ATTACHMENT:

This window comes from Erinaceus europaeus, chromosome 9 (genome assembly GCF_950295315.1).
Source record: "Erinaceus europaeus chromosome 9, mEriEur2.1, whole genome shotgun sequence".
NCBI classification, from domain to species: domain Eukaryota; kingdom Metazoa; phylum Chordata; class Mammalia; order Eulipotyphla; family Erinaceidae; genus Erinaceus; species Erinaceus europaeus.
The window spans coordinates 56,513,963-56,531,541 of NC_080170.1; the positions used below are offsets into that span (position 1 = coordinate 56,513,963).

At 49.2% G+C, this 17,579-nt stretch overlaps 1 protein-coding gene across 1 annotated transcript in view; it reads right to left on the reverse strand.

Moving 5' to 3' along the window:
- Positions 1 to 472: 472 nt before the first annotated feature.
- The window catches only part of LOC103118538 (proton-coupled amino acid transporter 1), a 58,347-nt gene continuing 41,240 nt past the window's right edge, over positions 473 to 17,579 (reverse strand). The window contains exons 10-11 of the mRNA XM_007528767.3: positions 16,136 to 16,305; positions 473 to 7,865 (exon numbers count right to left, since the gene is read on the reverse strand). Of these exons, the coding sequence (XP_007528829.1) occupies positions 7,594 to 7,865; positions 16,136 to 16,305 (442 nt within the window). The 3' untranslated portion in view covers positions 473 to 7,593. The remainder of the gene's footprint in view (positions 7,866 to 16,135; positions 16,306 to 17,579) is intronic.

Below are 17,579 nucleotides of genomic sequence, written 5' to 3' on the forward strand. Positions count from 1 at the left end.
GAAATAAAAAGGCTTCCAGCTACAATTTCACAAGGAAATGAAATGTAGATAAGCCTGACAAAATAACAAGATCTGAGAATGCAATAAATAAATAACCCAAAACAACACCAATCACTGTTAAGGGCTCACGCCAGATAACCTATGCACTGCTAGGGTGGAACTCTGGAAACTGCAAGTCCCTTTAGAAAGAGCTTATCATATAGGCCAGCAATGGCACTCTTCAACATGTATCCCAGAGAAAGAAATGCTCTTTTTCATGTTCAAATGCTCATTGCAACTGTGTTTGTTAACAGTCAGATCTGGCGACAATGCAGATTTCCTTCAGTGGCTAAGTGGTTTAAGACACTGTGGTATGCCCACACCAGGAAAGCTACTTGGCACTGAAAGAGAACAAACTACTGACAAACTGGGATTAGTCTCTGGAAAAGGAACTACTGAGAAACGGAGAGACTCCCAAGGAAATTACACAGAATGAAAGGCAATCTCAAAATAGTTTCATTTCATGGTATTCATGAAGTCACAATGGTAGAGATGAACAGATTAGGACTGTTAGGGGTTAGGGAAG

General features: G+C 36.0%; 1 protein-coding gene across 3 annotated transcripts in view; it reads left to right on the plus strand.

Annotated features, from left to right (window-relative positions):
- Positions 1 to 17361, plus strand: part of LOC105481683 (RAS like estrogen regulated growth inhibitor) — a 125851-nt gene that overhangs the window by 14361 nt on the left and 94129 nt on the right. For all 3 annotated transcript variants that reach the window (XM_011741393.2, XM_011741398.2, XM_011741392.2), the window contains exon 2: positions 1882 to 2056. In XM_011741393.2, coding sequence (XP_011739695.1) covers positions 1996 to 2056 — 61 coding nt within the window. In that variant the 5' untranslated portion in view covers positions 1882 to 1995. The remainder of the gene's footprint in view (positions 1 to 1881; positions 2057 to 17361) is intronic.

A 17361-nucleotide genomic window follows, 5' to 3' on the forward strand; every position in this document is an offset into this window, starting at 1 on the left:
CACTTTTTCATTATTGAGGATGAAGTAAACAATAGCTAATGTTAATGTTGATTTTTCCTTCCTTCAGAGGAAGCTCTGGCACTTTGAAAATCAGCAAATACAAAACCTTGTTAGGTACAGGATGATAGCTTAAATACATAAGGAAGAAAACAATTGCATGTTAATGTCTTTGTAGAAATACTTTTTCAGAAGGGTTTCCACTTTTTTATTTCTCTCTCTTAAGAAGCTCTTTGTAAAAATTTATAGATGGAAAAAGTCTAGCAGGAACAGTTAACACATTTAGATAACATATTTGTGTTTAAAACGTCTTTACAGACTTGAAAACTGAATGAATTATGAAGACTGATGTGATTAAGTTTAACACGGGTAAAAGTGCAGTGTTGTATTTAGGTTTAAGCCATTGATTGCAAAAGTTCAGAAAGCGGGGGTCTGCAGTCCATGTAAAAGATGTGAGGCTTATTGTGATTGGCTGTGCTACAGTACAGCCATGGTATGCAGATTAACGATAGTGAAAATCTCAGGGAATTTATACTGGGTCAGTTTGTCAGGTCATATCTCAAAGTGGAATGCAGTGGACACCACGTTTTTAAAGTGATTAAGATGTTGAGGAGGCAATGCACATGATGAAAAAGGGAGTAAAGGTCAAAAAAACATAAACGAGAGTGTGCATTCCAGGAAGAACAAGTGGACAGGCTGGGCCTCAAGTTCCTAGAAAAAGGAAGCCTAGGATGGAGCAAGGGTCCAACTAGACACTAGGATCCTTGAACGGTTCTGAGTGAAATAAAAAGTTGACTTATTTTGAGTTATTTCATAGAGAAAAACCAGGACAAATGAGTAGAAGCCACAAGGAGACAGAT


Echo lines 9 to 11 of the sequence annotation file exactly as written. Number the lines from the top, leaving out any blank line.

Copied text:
Below are 17,579 nucleotides of genomic sequence, written 5' to 3' on the forward strand. Positions count from 1 at the left end.
GAAATAAAAAGGCTTCCAGCTACAATTTCACAAGGAAATGAAATGTAGATAAGCCTGACAAAATAACAAGATCTGAGAATGCAATAAATAAATAACCCAAAACAACACCAATCACTGTTAAGGGCTCACGCCAGATAACCTATGCACTGCTAGGGTGGAACTCTGGAAACTGCAAGTCCCTTTAGAAAGAGCTTATCATATAGGCCAGCAATGGCACTCTTCAACATGTATCCCAGAGAAAGAAATGCTCTTTTTCATGTTCAAATGCTCATTGCAACTGTGTTTGTTAACAGTCAGATCTGGCGACAATGCAGATTTCCTTCAGTGGCTAAGTGGTTTAAGACACTGTGGTATGCCCACACCAGGAAAGCTACTTGGCACTGAAAGAGAACAAACTACTGACAAACTGGGATTAGTCTCTGGAAAAGGAACTACTGAGAAACGGAGAGACTCCCAAGGAAATTACACAGAATGAAAGGCAATCTCAAAATAGTTTCATTTCATGGTATTCATGAAGTCACAATGGTAGAGATGAACAGATTAGGACTGTTAGGGGTTAGGGAAG

General features: G+C 36.0%; 1 protein-coding gene across 3 annotated transcripts in view; it reads left to right on the plus strand.